PTV: Quality - not fares - is key to transit

Punctuality, coverage, accessibility and decarbonisation are big challenges, says survey
Mobility as a Service / September 9, 2022
By Adam Hill
public transit decarbonisation liveable cities urban mobility    © ITS International
95% of survey respondents say the most important incentive to use public transport is better accessibility (© ITS International)

Quality service - rather than low or no fares - are the key to increasing mass transit ridership, according to new research.

PTV Group's Public Transport Trends Report 2022 contains insight from 700 transportation professionals - just a quarter (26%) of whom say lower fares will push people to use it.

By contrast, 95% say the most important incentive is better accessibility, along with more frequent service & on-demand services (95%) and integration with other mobility services (87%).

The biggest issues facing the industry, the survey says, are improving quality of service (88%), punctuality (80%), coverage and accessibility (80%), and decarbonisation (75%). 

When it comes to the impact of Covid-19, 78% of respondents still see returning passenger numbers to pre-pandemic levels as an important issue.

PTV found that mobility hubs – where numerous transport modes are located - have not really taken off, despite their importance to sustainable urban mobility: just 19% of respondents say their organisation is already active in this area.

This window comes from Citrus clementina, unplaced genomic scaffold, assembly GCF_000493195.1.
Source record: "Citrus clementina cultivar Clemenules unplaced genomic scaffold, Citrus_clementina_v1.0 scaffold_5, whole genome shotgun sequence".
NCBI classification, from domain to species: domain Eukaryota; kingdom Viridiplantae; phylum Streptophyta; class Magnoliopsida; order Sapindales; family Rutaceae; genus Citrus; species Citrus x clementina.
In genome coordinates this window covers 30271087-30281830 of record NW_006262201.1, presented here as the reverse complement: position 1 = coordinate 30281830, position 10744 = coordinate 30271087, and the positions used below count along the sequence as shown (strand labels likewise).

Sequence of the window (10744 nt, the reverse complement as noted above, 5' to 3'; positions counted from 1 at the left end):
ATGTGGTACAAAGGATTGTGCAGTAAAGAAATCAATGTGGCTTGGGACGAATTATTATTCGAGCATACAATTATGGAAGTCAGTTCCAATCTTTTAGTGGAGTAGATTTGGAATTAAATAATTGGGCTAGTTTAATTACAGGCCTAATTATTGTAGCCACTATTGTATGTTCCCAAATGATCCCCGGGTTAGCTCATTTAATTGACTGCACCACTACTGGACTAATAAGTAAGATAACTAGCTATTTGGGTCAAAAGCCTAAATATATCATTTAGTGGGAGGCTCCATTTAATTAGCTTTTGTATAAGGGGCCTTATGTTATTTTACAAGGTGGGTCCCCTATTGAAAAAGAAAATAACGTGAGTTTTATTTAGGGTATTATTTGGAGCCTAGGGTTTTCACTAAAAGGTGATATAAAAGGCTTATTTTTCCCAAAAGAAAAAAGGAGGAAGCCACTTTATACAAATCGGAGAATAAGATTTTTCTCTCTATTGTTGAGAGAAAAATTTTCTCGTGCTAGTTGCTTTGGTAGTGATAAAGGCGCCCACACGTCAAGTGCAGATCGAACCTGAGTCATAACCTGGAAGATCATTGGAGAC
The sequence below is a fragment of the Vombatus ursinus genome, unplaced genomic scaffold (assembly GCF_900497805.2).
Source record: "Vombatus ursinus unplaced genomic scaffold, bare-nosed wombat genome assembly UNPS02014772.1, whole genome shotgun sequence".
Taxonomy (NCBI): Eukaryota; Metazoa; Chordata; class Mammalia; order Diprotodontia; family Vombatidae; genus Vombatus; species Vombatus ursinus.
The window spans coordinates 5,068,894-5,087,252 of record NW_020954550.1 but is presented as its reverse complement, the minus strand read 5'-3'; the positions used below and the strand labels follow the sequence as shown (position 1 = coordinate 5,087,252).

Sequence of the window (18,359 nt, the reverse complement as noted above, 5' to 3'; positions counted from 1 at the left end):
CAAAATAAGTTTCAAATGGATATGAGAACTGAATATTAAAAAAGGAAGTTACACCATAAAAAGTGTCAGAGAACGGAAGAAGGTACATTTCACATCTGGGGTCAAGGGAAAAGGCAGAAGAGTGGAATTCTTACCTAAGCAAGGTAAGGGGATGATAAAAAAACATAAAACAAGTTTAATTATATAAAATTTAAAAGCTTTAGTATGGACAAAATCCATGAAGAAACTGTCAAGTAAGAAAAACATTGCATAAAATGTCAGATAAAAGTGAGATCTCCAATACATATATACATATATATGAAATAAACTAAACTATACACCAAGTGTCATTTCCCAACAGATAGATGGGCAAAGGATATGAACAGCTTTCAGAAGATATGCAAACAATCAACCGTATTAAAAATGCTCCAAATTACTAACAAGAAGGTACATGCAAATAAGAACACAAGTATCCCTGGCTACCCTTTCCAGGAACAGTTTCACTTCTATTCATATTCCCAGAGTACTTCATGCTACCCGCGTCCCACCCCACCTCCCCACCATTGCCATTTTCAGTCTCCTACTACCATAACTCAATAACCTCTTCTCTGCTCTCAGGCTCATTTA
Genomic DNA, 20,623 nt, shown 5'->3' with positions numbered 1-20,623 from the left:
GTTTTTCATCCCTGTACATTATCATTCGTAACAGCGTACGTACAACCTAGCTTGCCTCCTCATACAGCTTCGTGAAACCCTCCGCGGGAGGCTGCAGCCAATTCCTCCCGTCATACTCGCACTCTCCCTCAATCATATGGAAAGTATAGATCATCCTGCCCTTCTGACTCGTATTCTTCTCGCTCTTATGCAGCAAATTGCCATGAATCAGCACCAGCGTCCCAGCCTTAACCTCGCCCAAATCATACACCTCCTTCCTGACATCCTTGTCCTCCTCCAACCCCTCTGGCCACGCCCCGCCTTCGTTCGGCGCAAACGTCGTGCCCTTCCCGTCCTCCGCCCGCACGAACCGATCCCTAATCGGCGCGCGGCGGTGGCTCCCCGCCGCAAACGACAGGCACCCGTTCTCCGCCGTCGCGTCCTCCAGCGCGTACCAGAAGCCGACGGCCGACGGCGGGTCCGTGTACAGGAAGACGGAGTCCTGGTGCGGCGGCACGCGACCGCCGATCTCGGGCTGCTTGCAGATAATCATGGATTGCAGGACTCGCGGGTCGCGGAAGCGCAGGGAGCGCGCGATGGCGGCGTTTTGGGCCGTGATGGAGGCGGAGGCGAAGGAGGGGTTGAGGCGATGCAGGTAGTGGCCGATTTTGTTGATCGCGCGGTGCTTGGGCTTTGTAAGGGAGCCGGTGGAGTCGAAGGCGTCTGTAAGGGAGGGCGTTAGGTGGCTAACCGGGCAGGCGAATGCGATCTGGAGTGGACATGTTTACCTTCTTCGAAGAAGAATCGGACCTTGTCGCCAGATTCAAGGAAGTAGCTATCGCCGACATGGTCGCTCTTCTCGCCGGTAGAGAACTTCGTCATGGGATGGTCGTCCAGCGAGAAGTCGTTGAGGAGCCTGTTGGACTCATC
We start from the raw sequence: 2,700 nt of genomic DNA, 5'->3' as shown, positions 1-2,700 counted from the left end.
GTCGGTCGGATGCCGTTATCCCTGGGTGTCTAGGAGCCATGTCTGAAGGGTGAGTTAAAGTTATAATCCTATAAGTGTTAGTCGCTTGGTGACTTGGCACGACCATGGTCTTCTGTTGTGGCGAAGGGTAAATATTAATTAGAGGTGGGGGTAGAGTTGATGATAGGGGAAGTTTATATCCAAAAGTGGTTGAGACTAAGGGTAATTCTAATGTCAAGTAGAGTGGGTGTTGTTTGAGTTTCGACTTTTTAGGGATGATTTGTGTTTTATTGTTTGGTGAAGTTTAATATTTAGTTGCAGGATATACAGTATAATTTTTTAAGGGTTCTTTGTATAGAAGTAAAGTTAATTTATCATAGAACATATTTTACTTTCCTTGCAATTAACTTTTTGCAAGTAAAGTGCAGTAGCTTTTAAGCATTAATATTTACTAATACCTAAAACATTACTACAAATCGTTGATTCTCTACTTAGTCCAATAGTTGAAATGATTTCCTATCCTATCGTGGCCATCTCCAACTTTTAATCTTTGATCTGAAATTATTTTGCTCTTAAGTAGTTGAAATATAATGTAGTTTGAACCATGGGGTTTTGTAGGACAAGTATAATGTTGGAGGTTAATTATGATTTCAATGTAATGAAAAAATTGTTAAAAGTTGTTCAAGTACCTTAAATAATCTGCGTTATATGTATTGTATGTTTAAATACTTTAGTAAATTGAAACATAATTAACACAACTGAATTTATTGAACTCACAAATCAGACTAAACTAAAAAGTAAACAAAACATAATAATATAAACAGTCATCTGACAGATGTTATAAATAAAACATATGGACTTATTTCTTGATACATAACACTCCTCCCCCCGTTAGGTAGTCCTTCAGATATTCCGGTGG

On the upside, one-third of respondents say they already integrate shared services into their offering and half of respondents are considering transforming "from pure public transport operations into more holistic mobility service providers", PTV says.

Connected and autonomous vehicles are increasingly relevant, say 40% of respondents, with 20% already working on related projects.

More than half of those surveyed say that electrification and decarbonisation technologies will influence their business in the next five to 10 years.

Other areas of interest are apps for planning and booking trips (36%); and artificial intelligence in data analysis and operational planning (31%). 

“There is huge potential for cities to become more livable and sustainable by extending public transport, converting it to electric vehicles, and integrating it with other modes into a multimodal, demand-responsive system”, explains Arnd Vogel, a modelling expert at PTV Group.  

“Transportation planning based on modelling tools and data helps cities and operators to take the right decisions in this process, regarding fleets, hubs, regulations and operations.”

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